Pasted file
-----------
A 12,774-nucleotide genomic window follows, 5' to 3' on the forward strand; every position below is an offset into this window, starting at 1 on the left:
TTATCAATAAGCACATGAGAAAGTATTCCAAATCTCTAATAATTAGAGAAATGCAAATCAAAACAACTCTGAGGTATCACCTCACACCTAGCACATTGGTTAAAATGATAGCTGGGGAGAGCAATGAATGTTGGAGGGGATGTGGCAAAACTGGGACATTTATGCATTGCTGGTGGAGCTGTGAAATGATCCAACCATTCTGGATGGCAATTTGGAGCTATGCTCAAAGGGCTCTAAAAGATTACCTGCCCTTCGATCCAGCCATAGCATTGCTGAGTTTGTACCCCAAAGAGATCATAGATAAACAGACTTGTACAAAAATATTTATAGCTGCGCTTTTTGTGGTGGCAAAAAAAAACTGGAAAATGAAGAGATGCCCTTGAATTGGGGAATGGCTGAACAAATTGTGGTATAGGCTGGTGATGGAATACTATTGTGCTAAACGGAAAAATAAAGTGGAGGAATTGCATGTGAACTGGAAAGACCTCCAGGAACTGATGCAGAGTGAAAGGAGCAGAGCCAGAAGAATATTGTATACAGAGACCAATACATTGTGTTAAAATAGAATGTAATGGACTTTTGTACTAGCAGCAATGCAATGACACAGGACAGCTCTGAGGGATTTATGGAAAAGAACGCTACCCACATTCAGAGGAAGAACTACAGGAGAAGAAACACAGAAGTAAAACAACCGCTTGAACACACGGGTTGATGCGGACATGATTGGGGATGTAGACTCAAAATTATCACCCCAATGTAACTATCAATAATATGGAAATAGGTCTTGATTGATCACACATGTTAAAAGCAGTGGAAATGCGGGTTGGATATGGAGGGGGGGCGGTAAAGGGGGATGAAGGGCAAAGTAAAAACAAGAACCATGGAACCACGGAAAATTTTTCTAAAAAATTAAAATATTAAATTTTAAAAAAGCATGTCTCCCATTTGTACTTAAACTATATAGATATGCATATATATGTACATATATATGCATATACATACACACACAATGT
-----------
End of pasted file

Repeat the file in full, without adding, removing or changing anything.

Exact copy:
A 12,774-nucleotide genomic window follows, 5' to 3' on the forward strand; every position below is an offset into this window, starting at 1 on the left:
TTATCAATAAGCACATGAGAAAGTATTCCAAATCTCTAATAATTAGAGAAATGCAAATCAAAACAACTCTGAGGTATCACCTCACACCTAGCACATTGGTTAAAATGATAGCTGGGGAGAGCAATGAATGTTGGAGGGGATGTGGCAAAACTGGGACATTTATGCATTGCTGGTGGAGCTGTGAAATGATCCAACCATTCTGGATGGCAATTTGGAGCTATGCTCAAAGGGCTCTAAAAGATTACCTGCCCTTCGATCCAGCCATAGCATTGCTGAGTTTGTACCCCAAAGAGATCATAGATAAACAGACTTGTACAAAAATATTTATAGCTGCGCTTTTTGTGGTGGCAAAAAAAAACTGGAAAATGAAGAGATGCCCTTGAATTGGGGAATGGCTGAACAAATTGTGGTATAGGCTGGTGATGGAATACTATTGTGCTAAACGGAAAAATAAAGTGGAGGAATTGCATGTGAACTGGAAAGACCTCCAGGAACTGATGCAGAGTGAAAGGAGCAGAGCCAGAAGAATATTGTATACAGAGACCAATACATTGTGTTAAAATAGAATGTAATGGACTTTTGTACTAGCAGCAATGCAATGACACAGGACAGCTCTGAGGGATTTATGGAAAAGAACGCTACCCACATTCAGAGGAAGAACTACAGGAGAAGAAACACAGAAGTAAAACAACCGCTTGAACACACGGGTTGATGCGGACATGATTGGGGATGTAGACTCAAAATTATCACCCCAATGTAACTATCAATAATATGGAAATAGGTCTTGATTGATCACACATGTTAAAAGCAGTGGAAATGCGGGTTGGATATGGAGGGGGGGCGGTAAAGGGGGATGAAGGGCAAAGTAAAAACAAGAACCATGGAACCACGGAAAATTTTTCTAAAAAATTAAAATATTAAATTTTAAAAAAGCATGTCTCCCATTTGTACTTAAACTATATAGATATGCATATATATGTACATATATATGCATATACATACACACACAATGT